Data about customer preferences and behavior is a critical resource to a data-driven organization. Greater insights into what motivates and matters to customers help organizations build loyalty by tailoring experiences to their customers’ needs. Personalization done right builds long lasting relationships and affinity. But, personalization at the expense of privacy can forever break trust between a company and its customer. Knowing where a customer’s data resides is the first step in ensuring that a customer’s data is properly protected against theft, loss and misuse.
More Data More Problems
In the information security world, the general principle holds that you can’t protect what you can’t see. In the insurance world, the general principle holds that if you can’t identify the risks, you can’t assess your liability. But if large organizations are going to be able to balance their hunger for more personal data with the breach and privacy liability of accumulating more personal information, they will need to take stock of what personal data they have.
According to research by IDC and other sources, as much as 75% of digital data created every year is personal data. As the number of digital touch points where a business can engage a customer grows, companies find themselves collecting all kinds of personal information about their customer beyond just their preferred credit card number.
Today businesses capture data on personal preferences, habits, relationships, health and even intentions. The consequences for loss or misuse of this personal information can have dire consequences to an enterprise: lost revenue, costly remediation, class action or crippling regulator penalties. And when an enterprise loses or misuses its customer data, it also loses that customer’s trust and loyalty.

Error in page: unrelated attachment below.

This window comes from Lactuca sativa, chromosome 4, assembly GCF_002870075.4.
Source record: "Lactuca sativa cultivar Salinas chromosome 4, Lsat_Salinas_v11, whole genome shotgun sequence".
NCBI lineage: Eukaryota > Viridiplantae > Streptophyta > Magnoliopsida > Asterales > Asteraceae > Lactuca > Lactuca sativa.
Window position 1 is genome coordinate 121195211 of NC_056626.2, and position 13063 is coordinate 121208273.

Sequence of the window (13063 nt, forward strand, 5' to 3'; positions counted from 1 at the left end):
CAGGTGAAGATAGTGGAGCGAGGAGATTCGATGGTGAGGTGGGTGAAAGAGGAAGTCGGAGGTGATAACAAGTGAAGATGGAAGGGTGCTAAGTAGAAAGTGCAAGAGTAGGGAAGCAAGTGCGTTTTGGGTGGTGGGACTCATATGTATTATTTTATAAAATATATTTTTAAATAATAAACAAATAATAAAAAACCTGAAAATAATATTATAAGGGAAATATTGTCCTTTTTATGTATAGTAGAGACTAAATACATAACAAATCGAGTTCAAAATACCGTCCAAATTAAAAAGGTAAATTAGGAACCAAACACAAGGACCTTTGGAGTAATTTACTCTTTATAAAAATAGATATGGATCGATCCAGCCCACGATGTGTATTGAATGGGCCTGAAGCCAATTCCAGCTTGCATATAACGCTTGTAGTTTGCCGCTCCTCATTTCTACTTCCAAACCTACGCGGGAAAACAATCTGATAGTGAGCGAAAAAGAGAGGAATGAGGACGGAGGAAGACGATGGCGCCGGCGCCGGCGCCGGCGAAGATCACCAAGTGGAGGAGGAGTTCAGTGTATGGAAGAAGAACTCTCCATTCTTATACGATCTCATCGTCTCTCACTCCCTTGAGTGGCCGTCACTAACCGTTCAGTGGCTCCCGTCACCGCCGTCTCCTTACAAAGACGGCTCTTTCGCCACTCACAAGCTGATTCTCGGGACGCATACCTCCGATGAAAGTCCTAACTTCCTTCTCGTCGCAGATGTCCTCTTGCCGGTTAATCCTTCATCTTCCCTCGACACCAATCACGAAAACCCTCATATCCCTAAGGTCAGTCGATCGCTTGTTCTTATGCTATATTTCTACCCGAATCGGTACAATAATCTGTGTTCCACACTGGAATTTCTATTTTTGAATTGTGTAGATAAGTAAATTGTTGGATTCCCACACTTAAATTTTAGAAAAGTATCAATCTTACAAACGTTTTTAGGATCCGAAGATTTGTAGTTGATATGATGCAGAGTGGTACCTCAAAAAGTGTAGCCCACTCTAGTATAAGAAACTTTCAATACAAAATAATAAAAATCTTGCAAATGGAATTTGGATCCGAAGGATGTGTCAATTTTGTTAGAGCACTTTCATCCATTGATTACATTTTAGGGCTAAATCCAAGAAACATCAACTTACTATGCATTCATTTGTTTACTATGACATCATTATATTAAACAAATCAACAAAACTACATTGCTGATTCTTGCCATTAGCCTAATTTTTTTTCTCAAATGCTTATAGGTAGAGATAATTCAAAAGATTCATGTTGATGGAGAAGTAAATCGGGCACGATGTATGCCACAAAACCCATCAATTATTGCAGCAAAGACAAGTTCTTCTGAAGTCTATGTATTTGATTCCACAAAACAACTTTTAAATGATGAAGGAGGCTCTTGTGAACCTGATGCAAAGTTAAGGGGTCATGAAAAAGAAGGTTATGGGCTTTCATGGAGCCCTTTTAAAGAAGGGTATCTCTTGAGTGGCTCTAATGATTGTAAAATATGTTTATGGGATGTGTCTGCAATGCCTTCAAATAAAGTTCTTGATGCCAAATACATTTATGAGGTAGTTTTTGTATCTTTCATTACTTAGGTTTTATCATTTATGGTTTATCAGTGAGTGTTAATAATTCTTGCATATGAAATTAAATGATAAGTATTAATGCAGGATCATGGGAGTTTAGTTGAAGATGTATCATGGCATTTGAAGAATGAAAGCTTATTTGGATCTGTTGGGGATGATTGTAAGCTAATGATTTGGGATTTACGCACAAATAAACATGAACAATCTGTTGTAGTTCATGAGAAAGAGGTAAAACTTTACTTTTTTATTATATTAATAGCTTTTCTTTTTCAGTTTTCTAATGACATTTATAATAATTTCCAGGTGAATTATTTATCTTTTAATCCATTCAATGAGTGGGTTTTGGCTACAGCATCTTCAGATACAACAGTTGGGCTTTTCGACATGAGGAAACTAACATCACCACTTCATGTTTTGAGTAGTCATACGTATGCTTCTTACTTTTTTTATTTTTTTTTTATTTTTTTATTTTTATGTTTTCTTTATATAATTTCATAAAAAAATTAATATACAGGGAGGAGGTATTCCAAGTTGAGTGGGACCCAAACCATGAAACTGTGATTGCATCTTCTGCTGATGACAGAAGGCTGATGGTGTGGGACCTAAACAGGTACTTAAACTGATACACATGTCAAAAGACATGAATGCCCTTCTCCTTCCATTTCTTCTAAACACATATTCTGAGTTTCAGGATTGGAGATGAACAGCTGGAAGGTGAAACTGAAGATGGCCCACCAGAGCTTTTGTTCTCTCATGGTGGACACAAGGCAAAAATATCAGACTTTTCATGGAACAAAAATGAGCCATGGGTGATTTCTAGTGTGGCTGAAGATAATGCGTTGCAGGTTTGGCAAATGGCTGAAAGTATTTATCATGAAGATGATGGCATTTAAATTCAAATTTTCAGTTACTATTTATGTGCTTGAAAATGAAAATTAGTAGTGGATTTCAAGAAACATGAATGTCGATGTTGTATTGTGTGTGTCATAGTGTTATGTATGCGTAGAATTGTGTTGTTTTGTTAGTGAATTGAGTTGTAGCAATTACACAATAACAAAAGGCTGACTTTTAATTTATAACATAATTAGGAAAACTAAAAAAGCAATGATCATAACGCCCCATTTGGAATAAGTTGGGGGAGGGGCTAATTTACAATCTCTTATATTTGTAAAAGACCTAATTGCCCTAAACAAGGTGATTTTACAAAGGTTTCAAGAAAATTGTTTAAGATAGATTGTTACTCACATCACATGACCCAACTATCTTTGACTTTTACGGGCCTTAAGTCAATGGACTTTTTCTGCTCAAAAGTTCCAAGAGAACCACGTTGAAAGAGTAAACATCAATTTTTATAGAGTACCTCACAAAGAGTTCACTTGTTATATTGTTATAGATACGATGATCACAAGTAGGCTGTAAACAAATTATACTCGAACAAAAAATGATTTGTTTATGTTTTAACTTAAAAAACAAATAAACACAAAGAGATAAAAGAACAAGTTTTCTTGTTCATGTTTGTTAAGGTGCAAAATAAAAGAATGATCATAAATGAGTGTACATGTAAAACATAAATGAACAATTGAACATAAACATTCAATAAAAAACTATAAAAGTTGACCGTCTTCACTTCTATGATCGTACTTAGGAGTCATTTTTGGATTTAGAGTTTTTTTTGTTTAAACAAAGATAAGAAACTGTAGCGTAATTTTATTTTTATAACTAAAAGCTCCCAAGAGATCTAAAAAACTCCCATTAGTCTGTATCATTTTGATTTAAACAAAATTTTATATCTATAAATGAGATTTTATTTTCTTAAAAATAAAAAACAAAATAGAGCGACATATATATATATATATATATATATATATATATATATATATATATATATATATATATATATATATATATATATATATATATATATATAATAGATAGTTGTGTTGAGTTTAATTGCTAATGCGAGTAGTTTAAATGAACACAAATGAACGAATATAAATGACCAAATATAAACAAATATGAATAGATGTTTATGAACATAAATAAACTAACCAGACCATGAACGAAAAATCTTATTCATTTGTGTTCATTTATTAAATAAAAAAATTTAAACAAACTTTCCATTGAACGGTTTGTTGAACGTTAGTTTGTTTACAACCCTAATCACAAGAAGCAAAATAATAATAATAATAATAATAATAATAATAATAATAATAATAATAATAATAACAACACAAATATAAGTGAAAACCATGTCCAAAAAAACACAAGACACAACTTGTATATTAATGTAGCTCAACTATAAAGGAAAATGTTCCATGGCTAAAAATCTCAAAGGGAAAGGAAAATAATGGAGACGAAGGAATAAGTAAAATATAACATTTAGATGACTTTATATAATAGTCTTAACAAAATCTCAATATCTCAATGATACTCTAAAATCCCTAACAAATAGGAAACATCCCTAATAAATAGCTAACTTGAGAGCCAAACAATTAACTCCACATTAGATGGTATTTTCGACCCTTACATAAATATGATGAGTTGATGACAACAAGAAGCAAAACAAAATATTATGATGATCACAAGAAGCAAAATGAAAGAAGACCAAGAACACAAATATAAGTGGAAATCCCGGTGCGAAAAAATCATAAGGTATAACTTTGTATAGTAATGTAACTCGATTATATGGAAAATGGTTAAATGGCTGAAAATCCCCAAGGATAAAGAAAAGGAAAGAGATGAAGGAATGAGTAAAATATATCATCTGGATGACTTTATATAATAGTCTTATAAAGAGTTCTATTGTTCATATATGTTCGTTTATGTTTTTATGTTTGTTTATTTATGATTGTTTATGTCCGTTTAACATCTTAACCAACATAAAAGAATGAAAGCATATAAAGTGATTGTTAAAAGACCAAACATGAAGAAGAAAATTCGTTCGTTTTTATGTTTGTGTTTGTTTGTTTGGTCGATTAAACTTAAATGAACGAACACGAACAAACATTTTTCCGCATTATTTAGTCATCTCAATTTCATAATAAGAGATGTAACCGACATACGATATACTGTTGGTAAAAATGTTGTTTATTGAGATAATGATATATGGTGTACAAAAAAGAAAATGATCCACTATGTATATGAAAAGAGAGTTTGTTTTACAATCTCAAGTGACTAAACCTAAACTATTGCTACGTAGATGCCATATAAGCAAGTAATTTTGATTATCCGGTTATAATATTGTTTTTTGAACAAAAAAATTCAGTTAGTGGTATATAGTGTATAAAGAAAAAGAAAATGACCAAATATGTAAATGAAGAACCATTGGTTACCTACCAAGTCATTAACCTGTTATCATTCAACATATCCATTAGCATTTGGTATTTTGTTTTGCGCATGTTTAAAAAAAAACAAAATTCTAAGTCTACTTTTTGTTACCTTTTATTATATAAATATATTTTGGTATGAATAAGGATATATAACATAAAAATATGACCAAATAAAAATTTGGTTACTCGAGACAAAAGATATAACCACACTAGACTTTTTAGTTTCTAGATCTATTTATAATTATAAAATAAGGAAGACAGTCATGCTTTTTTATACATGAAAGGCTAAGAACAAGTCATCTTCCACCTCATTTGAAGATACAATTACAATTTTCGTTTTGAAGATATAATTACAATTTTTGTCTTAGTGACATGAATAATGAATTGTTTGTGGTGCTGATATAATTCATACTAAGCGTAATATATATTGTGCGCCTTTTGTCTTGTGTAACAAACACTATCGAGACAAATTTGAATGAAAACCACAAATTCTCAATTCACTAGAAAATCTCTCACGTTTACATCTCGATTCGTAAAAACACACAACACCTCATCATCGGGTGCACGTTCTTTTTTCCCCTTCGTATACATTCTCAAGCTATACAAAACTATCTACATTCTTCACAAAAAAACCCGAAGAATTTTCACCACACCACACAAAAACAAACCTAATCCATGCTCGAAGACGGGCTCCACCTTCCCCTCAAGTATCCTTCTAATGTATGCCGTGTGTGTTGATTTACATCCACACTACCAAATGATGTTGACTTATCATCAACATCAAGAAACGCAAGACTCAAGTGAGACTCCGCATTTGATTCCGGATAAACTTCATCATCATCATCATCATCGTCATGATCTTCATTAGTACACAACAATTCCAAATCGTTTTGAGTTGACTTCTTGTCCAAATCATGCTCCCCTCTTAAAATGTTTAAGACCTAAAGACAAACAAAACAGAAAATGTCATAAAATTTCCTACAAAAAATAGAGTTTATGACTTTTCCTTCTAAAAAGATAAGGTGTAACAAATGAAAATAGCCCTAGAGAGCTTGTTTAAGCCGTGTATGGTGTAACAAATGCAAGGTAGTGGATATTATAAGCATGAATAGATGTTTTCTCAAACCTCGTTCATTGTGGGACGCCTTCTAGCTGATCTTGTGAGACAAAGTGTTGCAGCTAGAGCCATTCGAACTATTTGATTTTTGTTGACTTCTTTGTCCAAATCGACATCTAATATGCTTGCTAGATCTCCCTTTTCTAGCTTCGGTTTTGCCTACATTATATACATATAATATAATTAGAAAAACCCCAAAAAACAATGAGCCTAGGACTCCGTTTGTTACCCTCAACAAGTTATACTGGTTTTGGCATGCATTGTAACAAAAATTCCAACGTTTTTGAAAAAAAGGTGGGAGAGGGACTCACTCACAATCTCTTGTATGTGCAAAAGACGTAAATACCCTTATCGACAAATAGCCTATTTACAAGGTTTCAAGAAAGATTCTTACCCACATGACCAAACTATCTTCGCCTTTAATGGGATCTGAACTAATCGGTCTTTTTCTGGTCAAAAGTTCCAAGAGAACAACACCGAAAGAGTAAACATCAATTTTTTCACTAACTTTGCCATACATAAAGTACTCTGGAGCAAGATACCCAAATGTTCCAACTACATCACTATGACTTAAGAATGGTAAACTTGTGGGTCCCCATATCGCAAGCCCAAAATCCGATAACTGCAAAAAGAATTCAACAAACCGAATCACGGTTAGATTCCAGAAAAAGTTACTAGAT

But since enterprises touch customers across so many digital channels they rarely have a good handle over where a user’s personal information resides. Even for something as guarded as payment information, rarely do companies have complete knowledge of the data’s location. According to a study commissioned by Gemalto, the majority of companies (55% of respondents) do not know where their payment data is located. As the definition of personal identifiable information (PII) has expanded beyond credentials and payment card information (PCI) the problem has only grow worse.
Its About Location, Location, Location
Knowing where a person’s information resides is the first step to protecting that information and meeting new privacy regulations. Clearly you can’t protect what you can’t find which is why having an inventory of the data is a necessary first step to understanding the risk of loss and detection of usage violations. Moreover, knowing location is essential for satisfying residency, right-to-access and right-to-be-forgotten privacy regulations.
For the data-driven enterprise customer data is the most critical asset of all. Enterprise have long worried about managing physical assets like PCs and mobile phones. But losing a PC won’t destroy an enterprises’ business or brand. Losing or misusing customer data could. Protecting the privacy of customer data is therefore essential. But you can’t protect what you can’t find.